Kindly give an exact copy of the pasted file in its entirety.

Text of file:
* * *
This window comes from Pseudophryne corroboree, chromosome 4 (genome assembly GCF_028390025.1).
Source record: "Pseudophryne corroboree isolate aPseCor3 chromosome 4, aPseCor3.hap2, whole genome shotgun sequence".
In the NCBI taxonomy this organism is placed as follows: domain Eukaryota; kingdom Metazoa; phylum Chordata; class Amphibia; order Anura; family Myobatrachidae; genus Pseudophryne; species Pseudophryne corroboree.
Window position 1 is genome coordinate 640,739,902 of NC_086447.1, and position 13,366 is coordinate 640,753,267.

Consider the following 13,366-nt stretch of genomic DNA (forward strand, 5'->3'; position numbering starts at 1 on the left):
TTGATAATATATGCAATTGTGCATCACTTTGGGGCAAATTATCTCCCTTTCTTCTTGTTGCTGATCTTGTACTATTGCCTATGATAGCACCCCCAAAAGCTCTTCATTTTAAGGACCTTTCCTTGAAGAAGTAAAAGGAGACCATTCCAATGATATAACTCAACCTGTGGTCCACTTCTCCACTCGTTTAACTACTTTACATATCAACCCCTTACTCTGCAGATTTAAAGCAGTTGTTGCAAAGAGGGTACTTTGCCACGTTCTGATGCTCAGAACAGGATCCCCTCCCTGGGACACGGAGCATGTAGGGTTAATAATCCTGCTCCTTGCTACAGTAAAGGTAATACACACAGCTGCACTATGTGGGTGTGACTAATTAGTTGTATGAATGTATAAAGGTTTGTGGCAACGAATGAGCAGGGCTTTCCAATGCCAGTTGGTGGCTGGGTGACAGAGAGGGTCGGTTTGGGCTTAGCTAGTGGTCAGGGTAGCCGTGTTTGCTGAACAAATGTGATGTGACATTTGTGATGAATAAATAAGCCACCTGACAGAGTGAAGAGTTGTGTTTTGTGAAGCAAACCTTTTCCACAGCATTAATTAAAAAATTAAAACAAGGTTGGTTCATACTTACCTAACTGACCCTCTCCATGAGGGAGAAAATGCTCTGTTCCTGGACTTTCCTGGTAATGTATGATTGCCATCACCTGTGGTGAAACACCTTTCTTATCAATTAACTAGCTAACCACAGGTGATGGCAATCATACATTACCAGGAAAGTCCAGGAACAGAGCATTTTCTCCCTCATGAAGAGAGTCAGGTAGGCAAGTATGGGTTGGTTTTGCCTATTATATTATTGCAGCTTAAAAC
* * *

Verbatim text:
This window comes from Pseudophryne corroboree, chromosome 4 (genome assembly GCF_028390025.1).
Source record: "Pseudophryne corroboree isolate aPseCor3 chromosome 4, aPseCor3.hap2, whole genome shotgun sequence".
In the NCBI taxonomy this organism is placed as follows: domain Eukaryota; kingdom Metazoa; phylum Chordata; class Amphibia; order Anura; family Myobatrachidae; genus Pseudophryne; species Pseudophryne corroboree.
Window position 1 is genome coordinate 640,739,902 of NC_086447.1, and position 13,366 is coordinate 640,753,267.

Consider the following 13,366-nt stretch of genomic DNA (forward strand, 5'->3'; position numbering starts at 1 on the left):
TTGATAATATATGCAATTGTGCATCACTTTGGGGCAAATTATCTCCCTTTCTTCTTGTTGCTGATCTTGTACTATTGCCTATGATAGCACCCCCAAAAGCTCTTCATTTTAAGGACCTTTCCTTGAAGAAGTAAAAGGAGACCATTCCAATGATATAACTCAACCTGTGGTCCACTTCTCCACTCGTTTAACTACTTTACATATCAACCCCTTACTCTGCAGATTTAAAGCAGTTGTTGCAAAGAGGGTACTTTGCCACGTTCTGATGCTCAGAACAGGATCCCCTCCCTGGGACACGGAGCATGTAGGGTTAATAATCCTGCTCCTTGCTACAGTAAAGGTAATACACACAGCTGCACTATGTGGGTGTGACTAATTAGTTGTATGAATGTATAAAGGTTTGTGGCAACGAATGAGCAGGGCTTTCCAATGCCAGTTGGTGGCTGGGTGACAGAGAGGGTCGGTTTGGGCTTAGCTAGTGGTCAGGGTAGCCGTGTTTGCTGAACAAATGTGATGTGACATTTGTGATGAATAAATAAGCCACCTGACAGAGTGAAGAGTTGTGTTTTGTGAAGCAAACCTTTTCCACAGCATTAATTAAAAAATTAAAACAAGGTTGGTTCATACTTACCTAACTGACCCTCTCCATGAGGGAGAAAATGCTCTGTTCCTGGACTTTCCTGGTAATGTATGATTGCCATCACCTGTGGTGAAACACCTTTCTTATCAATTAACTAGCTAACCACAGGTGATGGCAATCATACATTACCAGGAAAGTCCAGGAACAGAGCATTTTCTCCCTCATGAAGAGAGTCAGGTAGGCAAGTATGGGTTGGTTTTGCCTATTATATTATTGCAGCTTAAAAC